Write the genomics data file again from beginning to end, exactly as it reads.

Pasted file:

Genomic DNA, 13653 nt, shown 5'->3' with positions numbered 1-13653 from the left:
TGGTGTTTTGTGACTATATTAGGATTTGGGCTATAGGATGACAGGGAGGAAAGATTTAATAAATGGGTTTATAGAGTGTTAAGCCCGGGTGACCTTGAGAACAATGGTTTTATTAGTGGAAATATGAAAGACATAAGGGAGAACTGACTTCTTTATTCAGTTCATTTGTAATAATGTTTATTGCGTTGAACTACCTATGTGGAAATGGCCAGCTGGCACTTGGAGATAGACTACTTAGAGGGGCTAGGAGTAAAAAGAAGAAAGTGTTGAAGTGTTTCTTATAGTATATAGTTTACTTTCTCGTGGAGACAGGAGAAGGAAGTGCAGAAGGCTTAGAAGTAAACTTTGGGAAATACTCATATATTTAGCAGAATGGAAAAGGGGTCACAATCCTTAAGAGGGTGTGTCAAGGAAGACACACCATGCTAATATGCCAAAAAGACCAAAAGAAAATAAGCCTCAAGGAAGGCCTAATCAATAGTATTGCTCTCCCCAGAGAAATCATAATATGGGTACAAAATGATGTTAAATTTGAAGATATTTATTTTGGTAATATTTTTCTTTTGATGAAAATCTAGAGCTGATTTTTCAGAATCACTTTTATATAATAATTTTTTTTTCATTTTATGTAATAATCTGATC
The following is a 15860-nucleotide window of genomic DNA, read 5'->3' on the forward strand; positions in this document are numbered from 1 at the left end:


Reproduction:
Genomic DNA, 13653 nt, shown 5'->3' with positions numbered 1-13653 from the left:
TGGTGTTTTGTGACTATATTAGGATTTGGGCTATAGGATGACAGGGAGGAAAGATTTAATAAATGGGTTTATAGAGTGTTAAGCCCGGGTGACCTTGAGAACAATGGTTTTATTAGTGGAAATATGAAAGACATAAGGGAGAACTGACTTCTTTATTCAGTTCATTTGTAATAATGTTTATTGCGTTGAACTACCTATGTGGAAATGGCCAGCTGGCACTTGGAGATAGACTACTTAGAGGGGCTAGGAGTAAAAAGAAGAAAGTGTTGAAGTGTTTCTTATAGTATATAGTTTACTTTCTCGTGGAGACAGGAGAAGGAAGTGCAGAAGGCTTAGAAGTAAACTTTGGGAAATACTCATATATTTAGCAGAATGGAAAAGGGGTCACAATCCTTAAGAGGGTGTGTCAAGGAAGACACACCATGCTAATATGCCAAAAAGACCAAAAGAAAATAAGCCTCAAGGAAGGCCTAATCAATAGTATTGCTCTCCCCAGAGAAATCATAATATGGGTACAAAATGATGTTAAATTTGAAGATATTTATTTTGGTAATATTTTTCTTTTGATGAAAATCTAGAGCTGATTTTTCAGAATCACTTTTATATAATAATTTTTTTTTCATTTTATGTAATAATCTGATC
The following is a 15860-nucleotide window of genomic DNA, read 5'->3' on the forward strand; positions in this document are numbered from 1 at the left end: